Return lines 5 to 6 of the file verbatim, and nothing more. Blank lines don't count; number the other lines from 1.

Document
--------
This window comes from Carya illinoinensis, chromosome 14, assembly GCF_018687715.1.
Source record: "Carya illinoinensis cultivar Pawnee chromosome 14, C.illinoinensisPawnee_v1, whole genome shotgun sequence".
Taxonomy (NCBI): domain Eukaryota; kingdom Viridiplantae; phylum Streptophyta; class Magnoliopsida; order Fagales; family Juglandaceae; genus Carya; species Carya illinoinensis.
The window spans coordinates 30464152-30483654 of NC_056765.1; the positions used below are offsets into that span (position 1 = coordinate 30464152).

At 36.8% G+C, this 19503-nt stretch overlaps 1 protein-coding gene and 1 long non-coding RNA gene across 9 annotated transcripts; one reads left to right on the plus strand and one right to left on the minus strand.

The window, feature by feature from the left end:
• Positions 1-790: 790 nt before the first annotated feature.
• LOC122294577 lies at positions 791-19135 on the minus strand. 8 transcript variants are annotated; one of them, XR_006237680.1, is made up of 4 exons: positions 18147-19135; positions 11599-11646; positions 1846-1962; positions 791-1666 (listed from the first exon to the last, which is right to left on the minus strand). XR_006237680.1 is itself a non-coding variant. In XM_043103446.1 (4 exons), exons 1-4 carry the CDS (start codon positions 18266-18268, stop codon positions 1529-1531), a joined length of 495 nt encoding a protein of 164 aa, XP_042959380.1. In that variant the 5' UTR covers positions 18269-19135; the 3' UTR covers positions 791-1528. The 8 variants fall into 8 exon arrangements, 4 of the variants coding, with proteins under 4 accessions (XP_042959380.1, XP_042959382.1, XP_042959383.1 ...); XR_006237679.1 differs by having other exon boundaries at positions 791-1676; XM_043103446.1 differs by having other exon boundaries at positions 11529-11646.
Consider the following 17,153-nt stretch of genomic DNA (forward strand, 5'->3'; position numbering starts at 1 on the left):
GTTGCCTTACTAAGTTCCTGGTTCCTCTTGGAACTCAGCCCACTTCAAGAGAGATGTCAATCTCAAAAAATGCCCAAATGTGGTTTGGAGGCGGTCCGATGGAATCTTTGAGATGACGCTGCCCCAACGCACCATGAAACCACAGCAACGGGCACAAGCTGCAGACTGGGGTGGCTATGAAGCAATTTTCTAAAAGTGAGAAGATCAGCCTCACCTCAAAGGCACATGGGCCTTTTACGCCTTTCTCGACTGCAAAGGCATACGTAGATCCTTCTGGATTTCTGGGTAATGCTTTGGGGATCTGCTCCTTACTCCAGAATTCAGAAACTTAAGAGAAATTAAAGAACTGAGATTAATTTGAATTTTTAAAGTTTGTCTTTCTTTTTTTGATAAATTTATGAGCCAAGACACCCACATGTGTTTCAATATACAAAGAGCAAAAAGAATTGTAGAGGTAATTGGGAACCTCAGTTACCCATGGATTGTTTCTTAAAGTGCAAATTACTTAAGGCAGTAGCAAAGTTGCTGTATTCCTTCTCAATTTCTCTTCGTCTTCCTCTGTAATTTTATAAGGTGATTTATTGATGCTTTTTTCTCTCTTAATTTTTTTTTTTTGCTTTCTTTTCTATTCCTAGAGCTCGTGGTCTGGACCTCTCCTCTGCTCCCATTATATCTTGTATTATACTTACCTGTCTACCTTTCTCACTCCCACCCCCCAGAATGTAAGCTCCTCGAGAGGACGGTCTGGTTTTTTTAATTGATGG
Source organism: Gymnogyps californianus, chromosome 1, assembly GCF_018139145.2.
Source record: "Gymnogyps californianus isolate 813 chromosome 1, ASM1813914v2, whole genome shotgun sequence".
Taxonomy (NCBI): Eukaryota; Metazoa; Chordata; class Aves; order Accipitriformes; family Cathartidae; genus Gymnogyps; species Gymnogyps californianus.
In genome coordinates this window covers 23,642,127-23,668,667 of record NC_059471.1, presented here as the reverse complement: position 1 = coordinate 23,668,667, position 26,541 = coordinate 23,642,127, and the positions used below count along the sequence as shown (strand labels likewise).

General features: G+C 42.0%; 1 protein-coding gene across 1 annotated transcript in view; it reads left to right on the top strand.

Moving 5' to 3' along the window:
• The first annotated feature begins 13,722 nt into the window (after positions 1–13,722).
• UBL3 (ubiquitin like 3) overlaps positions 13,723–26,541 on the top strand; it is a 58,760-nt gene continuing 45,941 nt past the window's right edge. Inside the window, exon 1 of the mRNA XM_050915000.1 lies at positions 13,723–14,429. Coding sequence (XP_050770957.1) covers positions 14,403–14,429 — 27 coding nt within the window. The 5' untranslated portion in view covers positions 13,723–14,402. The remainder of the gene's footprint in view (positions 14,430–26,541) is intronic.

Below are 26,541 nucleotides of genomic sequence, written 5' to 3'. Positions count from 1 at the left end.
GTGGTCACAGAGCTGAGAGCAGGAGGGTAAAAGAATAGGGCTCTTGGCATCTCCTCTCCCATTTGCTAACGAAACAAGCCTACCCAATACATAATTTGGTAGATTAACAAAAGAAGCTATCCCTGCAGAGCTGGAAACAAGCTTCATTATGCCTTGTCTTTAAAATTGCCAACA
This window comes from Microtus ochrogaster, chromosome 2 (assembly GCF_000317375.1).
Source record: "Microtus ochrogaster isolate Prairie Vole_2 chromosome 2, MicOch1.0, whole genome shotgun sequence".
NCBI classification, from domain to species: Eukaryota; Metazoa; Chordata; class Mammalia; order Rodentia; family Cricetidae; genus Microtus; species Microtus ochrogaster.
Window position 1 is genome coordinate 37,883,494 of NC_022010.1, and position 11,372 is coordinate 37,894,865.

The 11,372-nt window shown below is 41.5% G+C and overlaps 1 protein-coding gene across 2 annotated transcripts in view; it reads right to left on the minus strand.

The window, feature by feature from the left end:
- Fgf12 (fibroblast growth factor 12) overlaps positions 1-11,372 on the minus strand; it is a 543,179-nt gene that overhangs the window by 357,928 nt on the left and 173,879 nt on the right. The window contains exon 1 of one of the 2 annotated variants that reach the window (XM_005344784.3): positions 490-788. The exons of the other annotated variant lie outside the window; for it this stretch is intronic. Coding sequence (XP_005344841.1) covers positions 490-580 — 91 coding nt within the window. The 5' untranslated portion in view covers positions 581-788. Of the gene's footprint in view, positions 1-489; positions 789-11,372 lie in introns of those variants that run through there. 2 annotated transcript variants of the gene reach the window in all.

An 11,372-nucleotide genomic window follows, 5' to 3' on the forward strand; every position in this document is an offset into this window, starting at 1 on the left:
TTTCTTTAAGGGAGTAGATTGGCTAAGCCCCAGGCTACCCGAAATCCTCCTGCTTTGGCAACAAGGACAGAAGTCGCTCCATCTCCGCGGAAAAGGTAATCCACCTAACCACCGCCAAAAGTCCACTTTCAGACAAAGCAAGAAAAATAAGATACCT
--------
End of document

At 36.8% G+C, this 19503-nt stretch overlaps 1 protein-coding gene and 1 long non-coding RNA gene across 9 annotated transcripts; one reads left to right on the plus strand and one right to left on the minus strand.

The window, feature by feature from the left end: